By Lindsay Dodgson
About 20 years ago, researchers decided to study how we react to having too much choice. They set up a table full of jams in a grocery store, some with 24 samples, and some with just six.
Although shoppers were more likely to stop and peruse when there was a larger selection, they were also less likely to buy anything.
In a new study, published in the journal Nature Human Behaviour, researchers at Caltech looked further into why a choice overload makes us behave this way.
The researchers gave volunteers a selection of pictures of scenic landscapes they could have printed on a souvenir like a coffee mug. They were shown either six, 12, or 24 pictures in total. Then, they were asked to make a decision while lying in an MRI machine, so the researchers could measure their brain activity.
As a control, they were shown all the images again, but a computer randomly selected which one they would get.
Results of the scan revealed brain activity in two regions of the brain while participants were making their choices — the anterior cingulate cortex, where you weigh up costs and benefits, and the striatum, where you determine value. Brain activity was highest when the subjects had 12 options to pick from, rather than six or 24, suggesting around 12 is the sweet spot for optimum decision making.
You might relate to how it feels when you’re trying to pick what sandwich to get at lunchtime, or struggling to choose a new Netflix show to watch. How many times have you scrolled through films, only to pick something you’ve seen before? How many times have you gone back to the same lunch spot, despite there being plenty of other places you want to try?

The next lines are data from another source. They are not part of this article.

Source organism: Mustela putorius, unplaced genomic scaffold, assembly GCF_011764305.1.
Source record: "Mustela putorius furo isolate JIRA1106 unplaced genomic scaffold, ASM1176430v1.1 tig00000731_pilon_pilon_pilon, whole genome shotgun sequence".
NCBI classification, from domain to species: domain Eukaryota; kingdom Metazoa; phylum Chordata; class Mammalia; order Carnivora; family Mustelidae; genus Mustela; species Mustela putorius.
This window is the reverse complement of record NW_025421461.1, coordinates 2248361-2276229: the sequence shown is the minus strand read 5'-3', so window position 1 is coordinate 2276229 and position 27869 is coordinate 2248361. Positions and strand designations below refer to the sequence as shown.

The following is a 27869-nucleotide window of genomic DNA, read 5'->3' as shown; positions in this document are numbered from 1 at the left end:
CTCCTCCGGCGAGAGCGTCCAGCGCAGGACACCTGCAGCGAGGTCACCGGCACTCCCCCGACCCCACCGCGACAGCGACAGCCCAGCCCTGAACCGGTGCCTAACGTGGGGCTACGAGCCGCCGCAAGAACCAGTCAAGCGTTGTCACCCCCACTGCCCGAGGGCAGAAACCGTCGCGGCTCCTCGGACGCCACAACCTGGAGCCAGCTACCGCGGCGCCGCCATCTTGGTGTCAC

When there are fewer options though, somehow, it seems easier to make a decision. But when there are too few, you feel cheated.
“The idea is that the best out of 12 is probably rather good, while the jump to the best out of 24 is not a big improvement,” said Colin Camerer, a professor of behavioural economics at Caltech and author of the study.
“Essentially, our eyes are bigger than our stomachs… When we think about how many choices we want, we may not be mentally representing the frustrations of making the decision.”
He said the ideal number of options is probably somewhere between 8 and 15, depending on the reward, and your personality. And although we may feel freer and in control when we have lots to choose from, this actually ends up distressing us when it comes to making the decision.
Too much choice is arguably a bad thing anyway. While dating, people can fall into the trap of the “paradox of choice,” where they obsess over little things they don’t like about their partner, and constantly feel there’s someone out there who’s better. Essentially, it’s the “grass is always greener” mindset. But if you’re always looking out for someone more perfect, you’re likely to miss out on something great.
So we might be better off with fewer options in life, or at least realizing that more choice isn’t always superior. Otherwise, we might end up never falling in love, never choosing a souvenir, or unable to even pick up a small jar or jam.
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Originally published at www.businessinsider.com
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